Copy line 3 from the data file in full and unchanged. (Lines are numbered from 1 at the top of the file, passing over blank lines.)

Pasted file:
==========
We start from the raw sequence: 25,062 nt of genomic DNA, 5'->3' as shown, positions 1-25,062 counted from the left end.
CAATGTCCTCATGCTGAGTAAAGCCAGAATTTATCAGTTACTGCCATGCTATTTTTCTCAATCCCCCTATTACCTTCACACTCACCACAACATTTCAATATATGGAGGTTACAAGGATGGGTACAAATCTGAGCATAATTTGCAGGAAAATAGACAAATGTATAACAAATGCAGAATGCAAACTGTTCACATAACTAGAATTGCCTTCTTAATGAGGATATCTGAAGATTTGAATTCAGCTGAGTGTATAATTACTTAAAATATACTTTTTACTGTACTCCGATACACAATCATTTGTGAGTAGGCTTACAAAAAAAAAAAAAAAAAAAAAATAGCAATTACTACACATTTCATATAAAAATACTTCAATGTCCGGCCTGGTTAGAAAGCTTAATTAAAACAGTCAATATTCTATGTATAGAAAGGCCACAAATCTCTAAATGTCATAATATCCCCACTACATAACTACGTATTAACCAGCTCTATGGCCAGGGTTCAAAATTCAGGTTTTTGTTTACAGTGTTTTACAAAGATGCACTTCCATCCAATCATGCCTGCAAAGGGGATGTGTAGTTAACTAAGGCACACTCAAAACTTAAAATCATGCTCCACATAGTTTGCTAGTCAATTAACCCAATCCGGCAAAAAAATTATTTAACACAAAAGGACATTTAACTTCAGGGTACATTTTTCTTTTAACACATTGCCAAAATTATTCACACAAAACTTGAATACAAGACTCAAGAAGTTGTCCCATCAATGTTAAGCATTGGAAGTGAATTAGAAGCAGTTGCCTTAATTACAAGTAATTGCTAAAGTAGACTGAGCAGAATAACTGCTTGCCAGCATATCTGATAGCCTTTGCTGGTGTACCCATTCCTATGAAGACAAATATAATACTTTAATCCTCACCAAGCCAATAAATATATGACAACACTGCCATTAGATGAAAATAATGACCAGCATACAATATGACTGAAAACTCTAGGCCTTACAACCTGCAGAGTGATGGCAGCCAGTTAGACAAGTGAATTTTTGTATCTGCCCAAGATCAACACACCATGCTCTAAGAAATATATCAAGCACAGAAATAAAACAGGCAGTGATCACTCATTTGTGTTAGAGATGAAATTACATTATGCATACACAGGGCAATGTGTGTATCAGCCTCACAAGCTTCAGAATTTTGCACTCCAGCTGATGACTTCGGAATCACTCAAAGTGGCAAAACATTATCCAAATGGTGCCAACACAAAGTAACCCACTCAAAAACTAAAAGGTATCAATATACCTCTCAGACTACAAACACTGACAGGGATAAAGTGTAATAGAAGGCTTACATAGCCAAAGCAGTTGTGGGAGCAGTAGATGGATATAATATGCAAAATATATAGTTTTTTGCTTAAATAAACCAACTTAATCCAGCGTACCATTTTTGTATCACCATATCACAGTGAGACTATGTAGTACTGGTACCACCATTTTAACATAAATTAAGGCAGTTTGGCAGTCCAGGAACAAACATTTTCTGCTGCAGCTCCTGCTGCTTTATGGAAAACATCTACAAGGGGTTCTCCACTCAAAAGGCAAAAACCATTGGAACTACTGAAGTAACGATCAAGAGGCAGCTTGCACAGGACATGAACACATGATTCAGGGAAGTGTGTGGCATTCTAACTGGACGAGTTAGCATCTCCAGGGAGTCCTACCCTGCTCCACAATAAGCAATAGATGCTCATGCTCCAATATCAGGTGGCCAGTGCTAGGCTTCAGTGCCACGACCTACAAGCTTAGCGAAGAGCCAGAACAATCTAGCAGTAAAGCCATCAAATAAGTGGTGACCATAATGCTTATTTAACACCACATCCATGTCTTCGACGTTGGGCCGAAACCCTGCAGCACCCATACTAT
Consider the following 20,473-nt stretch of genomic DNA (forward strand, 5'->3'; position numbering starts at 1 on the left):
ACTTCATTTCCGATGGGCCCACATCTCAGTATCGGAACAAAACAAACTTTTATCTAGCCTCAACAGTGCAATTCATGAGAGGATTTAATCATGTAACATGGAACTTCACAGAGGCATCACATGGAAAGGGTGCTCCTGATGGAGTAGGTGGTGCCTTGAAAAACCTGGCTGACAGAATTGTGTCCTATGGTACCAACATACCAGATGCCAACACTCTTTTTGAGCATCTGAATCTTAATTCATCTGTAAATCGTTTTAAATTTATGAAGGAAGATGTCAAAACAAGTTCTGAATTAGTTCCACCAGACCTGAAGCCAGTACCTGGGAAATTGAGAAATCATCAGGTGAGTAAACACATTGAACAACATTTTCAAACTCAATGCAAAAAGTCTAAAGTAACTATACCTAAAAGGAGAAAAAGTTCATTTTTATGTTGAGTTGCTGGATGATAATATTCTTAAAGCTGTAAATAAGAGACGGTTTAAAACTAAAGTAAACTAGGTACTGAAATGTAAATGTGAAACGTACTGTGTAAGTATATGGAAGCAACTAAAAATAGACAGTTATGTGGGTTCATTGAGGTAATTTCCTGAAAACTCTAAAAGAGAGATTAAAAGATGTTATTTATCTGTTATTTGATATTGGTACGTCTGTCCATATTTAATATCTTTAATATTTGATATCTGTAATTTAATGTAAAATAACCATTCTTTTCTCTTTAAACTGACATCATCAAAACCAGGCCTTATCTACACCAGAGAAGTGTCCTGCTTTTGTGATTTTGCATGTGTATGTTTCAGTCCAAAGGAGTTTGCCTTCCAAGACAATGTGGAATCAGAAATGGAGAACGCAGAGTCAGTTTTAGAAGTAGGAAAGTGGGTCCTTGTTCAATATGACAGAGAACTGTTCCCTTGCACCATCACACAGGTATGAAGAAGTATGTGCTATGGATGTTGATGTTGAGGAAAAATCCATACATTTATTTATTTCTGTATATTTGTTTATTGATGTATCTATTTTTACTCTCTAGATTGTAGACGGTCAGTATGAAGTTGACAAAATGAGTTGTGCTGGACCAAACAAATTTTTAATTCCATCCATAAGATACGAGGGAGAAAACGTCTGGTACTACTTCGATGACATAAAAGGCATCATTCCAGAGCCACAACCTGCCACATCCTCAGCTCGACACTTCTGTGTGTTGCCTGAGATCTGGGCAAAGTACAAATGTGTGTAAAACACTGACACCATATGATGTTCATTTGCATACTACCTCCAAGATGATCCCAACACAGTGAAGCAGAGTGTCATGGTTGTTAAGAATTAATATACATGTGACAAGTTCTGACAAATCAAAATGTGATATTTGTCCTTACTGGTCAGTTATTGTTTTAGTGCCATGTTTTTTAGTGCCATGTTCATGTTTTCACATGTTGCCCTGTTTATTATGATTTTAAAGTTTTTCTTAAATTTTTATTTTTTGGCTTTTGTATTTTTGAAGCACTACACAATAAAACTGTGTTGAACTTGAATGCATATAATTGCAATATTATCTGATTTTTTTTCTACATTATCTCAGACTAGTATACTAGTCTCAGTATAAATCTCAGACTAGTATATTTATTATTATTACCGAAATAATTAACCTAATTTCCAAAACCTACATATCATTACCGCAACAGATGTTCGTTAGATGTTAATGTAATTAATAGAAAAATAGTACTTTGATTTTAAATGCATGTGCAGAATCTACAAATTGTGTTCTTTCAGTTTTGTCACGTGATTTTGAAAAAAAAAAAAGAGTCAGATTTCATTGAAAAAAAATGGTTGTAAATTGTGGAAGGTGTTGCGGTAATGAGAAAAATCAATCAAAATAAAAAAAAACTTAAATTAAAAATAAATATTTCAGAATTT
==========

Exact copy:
Consider the following 20,473-nt stretch of genomic DNA (forward strand, 5'->3'; position numbering starts at 1 on the left):